This is Orwell at his most humane, and such instincts pervade the most important characterisations in his fictional work.  His heroes are always searching for an experience that is forever out of their reach because their world moves inexorably on around them even whilst they try to gain control of their place within it.

For example, in Coming Up for Air, George Bowling wants one last glimpse of the idyllic England he remembers in romanticised form from childhood.  But he knows in his heart that it no longer exists because industrial capitalism has created the need for an urban poor to keep the wheels of commerce rolling.  In Keep the Aspidistra Flying, Gordon Comstock strives unsuccessfully to persuade other people to allow him to renounce the money-world of modern capitalism and finds his only means of release in the slow, desperate slide into the oblivion which accompanies the poverty that they cannot truly understand.

Throughout Orwell’s work – fiction and non-fiction alike – the condition of poverty is representative of broader structural dynamics over which individuals ultimately have no authority.  His underlying message is unequivocal and definitive: poverty is not the fault of the poor.

The task of writing, for him, is to produce a graphic depiction of the terrors of being stuck in such a state, whilst searching more widely for an explanation of culpability.  Throughout The Road to Wigan Pier, the conditions of the poor are described in vivid detail, but the most pointed language is reserved for the purveyors of the smug opinion that the poor bring those conditions on to themselves through wilful acts of choice.

This brings me back to Osborne’s attempts to place a significant proportion of welfare recipients in a box marked ‘undeserving’ poor.  The idea of systematic ‘shirkers’ implies a conscious choice to embrace behavioural characteristics associated with poverty.  Orwell’s humanity needs to be reactivated in the face of such associations.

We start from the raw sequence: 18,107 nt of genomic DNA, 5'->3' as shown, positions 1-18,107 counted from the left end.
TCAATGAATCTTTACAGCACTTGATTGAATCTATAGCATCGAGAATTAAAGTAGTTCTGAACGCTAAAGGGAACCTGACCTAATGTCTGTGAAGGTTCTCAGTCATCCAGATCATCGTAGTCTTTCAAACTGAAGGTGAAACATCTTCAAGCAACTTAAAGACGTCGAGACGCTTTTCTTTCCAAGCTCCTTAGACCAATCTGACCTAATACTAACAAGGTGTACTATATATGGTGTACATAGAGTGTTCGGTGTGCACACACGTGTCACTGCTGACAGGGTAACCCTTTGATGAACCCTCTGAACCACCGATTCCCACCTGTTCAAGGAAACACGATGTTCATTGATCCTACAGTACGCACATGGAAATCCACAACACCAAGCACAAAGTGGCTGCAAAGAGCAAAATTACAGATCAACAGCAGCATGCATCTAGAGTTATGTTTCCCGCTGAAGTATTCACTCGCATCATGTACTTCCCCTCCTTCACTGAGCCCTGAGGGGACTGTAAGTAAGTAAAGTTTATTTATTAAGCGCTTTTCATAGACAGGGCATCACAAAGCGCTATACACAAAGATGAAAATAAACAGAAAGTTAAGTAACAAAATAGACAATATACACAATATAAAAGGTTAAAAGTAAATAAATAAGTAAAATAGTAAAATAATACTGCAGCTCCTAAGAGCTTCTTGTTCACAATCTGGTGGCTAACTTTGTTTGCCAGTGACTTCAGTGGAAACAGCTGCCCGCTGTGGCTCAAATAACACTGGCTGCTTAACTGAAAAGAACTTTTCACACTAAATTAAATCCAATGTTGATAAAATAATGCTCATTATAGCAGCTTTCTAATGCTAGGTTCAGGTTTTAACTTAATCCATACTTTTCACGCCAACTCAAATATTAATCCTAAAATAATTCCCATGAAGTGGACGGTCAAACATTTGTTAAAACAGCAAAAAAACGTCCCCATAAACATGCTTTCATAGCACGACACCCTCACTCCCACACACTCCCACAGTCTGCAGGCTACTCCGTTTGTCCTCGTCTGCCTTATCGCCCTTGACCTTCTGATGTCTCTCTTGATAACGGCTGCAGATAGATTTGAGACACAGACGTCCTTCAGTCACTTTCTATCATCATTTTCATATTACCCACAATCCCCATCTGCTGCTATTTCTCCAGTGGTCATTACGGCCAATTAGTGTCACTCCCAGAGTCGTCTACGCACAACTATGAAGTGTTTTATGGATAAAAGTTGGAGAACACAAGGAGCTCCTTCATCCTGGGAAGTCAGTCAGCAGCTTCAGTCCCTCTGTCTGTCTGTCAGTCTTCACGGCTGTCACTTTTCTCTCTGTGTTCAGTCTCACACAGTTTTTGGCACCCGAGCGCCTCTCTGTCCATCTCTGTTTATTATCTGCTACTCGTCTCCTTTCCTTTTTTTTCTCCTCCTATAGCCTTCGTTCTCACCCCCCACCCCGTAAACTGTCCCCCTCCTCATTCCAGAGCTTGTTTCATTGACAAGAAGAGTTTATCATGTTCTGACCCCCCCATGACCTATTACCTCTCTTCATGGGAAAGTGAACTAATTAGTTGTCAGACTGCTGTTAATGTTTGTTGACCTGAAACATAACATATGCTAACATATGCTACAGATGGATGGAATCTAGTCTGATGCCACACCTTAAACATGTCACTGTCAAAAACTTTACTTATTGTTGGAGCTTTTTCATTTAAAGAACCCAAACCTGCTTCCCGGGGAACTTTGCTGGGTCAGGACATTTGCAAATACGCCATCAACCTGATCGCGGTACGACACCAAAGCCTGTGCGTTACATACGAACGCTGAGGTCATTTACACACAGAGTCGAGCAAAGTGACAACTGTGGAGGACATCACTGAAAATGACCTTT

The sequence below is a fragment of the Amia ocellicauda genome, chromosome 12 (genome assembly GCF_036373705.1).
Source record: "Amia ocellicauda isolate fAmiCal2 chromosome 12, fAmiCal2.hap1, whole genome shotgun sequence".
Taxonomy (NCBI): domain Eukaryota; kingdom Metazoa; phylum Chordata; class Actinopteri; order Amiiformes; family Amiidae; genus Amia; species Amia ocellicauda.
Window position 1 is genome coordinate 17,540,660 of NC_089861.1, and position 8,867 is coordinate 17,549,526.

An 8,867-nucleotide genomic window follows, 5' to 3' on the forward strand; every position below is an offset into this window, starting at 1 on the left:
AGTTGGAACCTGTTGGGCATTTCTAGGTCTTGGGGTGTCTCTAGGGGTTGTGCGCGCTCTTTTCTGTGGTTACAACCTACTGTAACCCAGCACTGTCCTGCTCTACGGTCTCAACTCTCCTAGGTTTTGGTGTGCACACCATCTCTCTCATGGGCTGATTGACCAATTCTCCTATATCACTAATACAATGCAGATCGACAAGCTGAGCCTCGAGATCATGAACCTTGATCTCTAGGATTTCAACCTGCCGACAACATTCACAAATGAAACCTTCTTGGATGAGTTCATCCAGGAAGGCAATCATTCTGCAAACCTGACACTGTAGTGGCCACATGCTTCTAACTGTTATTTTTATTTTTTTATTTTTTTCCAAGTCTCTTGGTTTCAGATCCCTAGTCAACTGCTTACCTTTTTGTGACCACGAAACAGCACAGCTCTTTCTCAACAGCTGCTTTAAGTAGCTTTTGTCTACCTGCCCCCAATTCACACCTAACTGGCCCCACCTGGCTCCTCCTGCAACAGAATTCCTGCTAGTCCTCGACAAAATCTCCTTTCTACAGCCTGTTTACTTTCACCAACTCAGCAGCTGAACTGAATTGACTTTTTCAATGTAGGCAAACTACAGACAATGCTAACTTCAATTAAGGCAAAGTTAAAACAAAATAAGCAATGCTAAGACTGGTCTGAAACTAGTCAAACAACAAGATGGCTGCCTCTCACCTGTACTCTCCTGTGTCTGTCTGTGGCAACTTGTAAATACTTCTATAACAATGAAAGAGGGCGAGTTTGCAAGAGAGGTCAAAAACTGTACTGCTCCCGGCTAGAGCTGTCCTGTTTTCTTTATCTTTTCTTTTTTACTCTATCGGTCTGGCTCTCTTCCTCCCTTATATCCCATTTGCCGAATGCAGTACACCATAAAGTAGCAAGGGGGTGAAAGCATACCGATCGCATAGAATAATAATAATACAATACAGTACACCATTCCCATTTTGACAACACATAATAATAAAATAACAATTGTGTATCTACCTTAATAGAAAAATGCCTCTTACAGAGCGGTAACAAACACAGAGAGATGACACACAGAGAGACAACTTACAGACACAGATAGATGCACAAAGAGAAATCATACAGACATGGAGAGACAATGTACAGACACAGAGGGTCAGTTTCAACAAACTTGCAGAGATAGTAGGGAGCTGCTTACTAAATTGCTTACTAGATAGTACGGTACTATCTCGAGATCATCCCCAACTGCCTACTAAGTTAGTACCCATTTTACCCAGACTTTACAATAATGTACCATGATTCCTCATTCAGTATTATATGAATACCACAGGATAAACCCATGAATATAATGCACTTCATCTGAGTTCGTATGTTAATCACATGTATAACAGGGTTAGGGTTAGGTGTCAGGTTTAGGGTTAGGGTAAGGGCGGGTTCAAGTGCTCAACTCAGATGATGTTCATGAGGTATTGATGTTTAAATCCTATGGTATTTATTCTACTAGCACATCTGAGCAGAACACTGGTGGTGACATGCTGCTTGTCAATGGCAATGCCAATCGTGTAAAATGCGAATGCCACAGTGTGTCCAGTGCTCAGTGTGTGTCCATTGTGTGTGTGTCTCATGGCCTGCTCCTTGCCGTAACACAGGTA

What is at stake here is the ability of the poor in the UK today to be defined in any other way than Osborne’s lazy attempt at crowd-pleasing in his depiction of the supposedly work-shy.  To stand against his equation of welfare with ‘shirking’ is actually to echo the much more dramatic stance that Orwell felt compelled to take against more organised forms of totalitarianism.

It not only represents the reassertion of the right of the poor to personal autonomy – to understand themselves as something other than captives of political sound-bites – but also connotes the right of everybody else to express themselves with sympathy and compassion.

The ‘undeserving’ poor, Osborne tells us, do not qualify for such humane treatment because their impoverished conditions of existence are the result of their choice not to be like everyone else.  From Orwell’s perspective, this sort of opinion was an instance of the conceit of the privileged.  We should reach exactly the same conclusion again today whenever the current UK government attempts to stigmatise the poor.

Print page

Categories: Politics and policy, SPERI Comment, Welfare | 1 comment

Articles and comments posted on this blog reflect the views of the author(s) and not the position of SPERI or the University of Sheffield.

Comments (1)

  1. “To stand against his equation of welfare with ‘shirking’ is actually to echo the much more dramatic stance that Orwell felt compelled to take against more organised forms of totalitarianism.”

    That sentence makes it sound like your point is that Osborne is attempting to enact a ‘less’ organised form of totalitarianism.

Leave a reply

Required fields are marked *